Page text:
Members of both organizations benefit from monthly day of baking cookies for Shabbat.
Photos by Derrick Martinez
Once a month, the kitchen at Congregation Beth Shalom in Oak Park is a beehive of activity as members of Kadima Mental Health Services gather to bake cookies, assisted by women from the synagogue’s sisterhood.
The sisterhood pays Kadima $95 each month, which covers the cost of the ingredients and a small stipend for the bakers, who face mental health challenges. Sisterhood members then freeze the cookies to serve at kiddush after Shabbat morning service.
It’s an extension of a program developed at Kadima’s Southfield center, where members bake cookies and sell them in the gift shop.
Congregation Shaarey Zedek in Southfield started using Kadima’s cookie-baking talents in 2016. The project was the brainchild of former Shaarey Zedek staffer Wren Hack, now director of Hazon Detroit. The Shaarey Zedek Sisterhood continues to bake cookies with Kadima.
“We enjoy these delicious cookies during our Shabbat lunch,” said Jeri Fishman, Shaarey Zedek president.
After learning about Shaarey Zedek’s program, Beth Shalom member Alicia Nelson of Southfield thought it would work well at Beth Shalom, too.
Kadima members engage in a meaningful activity and earn a little pocket money, and Beth Shalom congregants get to eat homemade-from-scratch cookies. “It’s a win-win,” Nelson said.
Molisia Young of Oak Park, Kadima’s activities coordinator, says the Kadima-baked cookies are better than store-bought. “They’re made with lots of love, and you can pronounce all the ingredients,” she laughed.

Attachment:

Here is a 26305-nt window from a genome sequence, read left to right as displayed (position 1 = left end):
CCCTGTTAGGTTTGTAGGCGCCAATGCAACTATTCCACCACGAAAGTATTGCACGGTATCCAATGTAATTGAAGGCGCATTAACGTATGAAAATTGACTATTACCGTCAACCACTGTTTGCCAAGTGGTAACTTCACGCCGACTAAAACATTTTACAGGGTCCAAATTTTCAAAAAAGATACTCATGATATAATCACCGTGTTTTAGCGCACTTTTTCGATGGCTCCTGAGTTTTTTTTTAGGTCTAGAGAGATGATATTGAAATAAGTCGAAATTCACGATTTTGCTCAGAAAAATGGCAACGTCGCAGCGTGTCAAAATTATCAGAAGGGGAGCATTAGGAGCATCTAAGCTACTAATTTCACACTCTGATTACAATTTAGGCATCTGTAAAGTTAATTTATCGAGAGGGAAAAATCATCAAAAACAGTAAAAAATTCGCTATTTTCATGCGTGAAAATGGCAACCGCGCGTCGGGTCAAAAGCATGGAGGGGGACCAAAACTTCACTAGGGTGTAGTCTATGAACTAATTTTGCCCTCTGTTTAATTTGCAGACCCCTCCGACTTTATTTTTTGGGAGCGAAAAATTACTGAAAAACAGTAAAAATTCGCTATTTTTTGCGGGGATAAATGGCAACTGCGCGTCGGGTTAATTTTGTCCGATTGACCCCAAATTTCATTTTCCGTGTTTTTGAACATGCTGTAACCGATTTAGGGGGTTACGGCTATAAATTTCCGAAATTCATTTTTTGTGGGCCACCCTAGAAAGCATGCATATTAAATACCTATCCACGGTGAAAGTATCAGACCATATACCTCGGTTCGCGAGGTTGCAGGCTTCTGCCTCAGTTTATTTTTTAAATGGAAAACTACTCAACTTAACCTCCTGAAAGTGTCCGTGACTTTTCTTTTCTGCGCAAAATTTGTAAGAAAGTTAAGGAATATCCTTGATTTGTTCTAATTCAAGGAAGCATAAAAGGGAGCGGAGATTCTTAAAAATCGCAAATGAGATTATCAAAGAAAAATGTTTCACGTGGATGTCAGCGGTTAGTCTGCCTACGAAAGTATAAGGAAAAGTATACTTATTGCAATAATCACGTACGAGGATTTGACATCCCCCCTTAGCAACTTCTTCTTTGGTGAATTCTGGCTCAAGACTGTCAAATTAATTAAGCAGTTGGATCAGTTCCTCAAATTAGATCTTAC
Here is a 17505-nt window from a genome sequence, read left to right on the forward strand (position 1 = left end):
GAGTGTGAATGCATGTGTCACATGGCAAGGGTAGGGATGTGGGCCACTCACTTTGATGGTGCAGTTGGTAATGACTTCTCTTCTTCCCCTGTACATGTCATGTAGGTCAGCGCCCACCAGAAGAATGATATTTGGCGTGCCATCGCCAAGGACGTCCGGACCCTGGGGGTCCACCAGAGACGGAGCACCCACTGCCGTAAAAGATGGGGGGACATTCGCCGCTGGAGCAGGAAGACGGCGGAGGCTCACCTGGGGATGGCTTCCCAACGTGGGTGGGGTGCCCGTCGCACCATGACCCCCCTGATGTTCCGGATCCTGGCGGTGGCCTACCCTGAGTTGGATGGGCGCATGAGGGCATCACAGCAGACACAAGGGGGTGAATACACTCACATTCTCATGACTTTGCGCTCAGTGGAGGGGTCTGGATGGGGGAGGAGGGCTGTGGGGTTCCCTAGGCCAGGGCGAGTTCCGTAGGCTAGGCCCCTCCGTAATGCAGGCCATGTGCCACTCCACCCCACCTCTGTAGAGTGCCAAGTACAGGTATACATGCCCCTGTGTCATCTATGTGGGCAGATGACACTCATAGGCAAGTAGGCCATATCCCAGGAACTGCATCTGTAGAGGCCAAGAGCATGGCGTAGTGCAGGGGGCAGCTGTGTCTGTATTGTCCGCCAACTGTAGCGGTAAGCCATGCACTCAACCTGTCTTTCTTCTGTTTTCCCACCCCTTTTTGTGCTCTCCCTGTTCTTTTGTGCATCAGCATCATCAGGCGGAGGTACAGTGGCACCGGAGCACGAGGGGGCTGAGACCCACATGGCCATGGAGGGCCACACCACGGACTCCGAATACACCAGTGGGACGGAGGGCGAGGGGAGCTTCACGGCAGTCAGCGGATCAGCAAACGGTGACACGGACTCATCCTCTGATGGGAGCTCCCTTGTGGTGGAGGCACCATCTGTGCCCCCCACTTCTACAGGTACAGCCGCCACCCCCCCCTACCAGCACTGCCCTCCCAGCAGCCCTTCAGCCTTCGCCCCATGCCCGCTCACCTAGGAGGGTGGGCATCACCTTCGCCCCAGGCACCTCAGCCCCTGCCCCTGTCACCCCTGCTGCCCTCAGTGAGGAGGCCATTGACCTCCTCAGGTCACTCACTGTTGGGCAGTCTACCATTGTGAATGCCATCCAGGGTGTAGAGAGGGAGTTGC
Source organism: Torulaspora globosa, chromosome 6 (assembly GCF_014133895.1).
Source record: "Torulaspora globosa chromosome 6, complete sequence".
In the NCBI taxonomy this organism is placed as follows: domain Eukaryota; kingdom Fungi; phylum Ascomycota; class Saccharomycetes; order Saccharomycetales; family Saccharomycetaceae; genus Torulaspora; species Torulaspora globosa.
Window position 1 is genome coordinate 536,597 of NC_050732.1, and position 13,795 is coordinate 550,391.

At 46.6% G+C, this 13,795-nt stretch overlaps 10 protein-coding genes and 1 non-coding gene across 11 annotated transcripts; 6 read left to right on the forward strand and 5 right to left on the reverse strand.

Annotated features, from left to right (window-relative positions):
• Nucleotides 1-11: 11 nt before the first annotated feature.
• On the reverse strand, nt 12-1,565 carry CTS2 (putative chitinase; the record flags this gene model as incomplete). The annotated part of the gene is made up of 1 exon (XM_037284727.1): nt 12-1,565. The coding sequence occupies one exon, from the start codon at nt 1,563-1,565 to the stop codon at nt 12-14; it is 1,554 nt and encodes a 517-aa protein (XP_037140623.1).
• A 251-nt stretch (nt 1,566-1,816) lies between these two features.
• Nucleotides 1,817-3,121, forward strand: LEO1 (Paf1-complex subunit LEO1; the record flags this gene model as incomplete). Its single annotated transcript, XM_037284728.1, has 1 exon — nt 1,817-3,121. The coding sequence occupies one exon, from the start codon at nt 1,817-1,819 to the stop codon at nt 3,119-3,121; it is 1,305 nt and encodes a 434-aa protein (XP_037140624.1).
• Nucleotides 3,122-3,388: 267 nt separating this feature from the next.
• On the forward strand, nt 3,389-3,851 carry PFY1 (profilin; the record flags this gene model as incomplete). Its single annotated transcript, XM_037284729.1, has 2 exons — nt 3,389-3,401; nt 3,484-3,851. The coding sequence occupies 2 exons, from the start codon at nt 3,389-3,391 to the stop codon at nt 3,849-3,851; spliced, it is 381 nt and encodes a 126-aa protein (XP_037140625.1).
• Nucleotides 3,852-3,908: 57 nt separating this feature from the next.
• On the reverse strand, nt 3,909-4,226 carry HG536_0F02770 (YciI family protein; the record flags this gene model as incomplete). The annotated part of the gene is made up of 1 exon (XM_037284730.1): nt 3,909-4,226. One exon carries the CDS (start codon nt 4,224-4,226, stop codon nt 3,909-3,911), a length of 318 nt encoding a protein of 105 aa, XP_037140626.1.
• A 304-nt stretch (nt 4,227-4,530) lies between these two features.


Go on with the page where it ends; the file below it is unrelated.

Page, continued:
Using Beth Shalom’s George and Murial Tarnoff Special Needs Fund, Nelson purchased two hand mixers, a half-dozen large baking trays and miscellaneous utensils for the project.
On a recent Wednesday, Kadima clients Geoff and Janice Grahl joined Nelson and sisterhood member Susan Friedman in the kitchen. Young supervised, but Geoff and Grahl knew exactly what to do.
First, they measured the ingredients into single-batch quantities; then they started mixing, one batch at a time. Before they were done, there would be five batches of chocolate chip cookies and three batches of oatmeal, each batch about three dozen cookies.
The oatmeal cookies, with white chocolate chips, orange zest and cranberries, “are like a party in your mouth,” Young said.
Cookie baking is one of many culinary arts activities available to Kadima members, she said. The activity center has a full kitchen and a hydroponic garden where they grow lettuce, tomatoes, cucumbers and herbs year-round. Clients plan the menus and cook lunch every weekday.
Young says she and the other Kadima staff are continually looking for ways to enrich their members’ lives.
ZESTY OATMEAL CRANBERRY COOKIES
2 cups old-fashioned oats
1 cup dried cranberries
2 cups all-purpose flour
1 tsp. baking soda
½ tsp. salt
Zest of 2-3 large oranges
1 cup granulated sugar
1 cup packed brown sugar
2 large eggs
2 tsp. vanilla extract
1 cup (2 sticks) butter, softened
1 cup white chocolate chips
Preheat oven to 350 degrees.
Mix the oats and cranberries. Stir in the flour, baking soda and salt.
In a separate bowl, with a mixer at low speed, beat the butter and the sugars until blended. Increase speed to high and beat until light and creamy. At low speed, beat in the eggs and vanilla extract; then fold in the oat mixture. Fold in the orange zest and white chocolate chips.
Drop the cookies by rounded tablespoons about 2 inches apart on ungreased large cookie sheet lined with parchment paper. Bake until browned, 12 to 15 minutes. Transfer to wire racks to cool.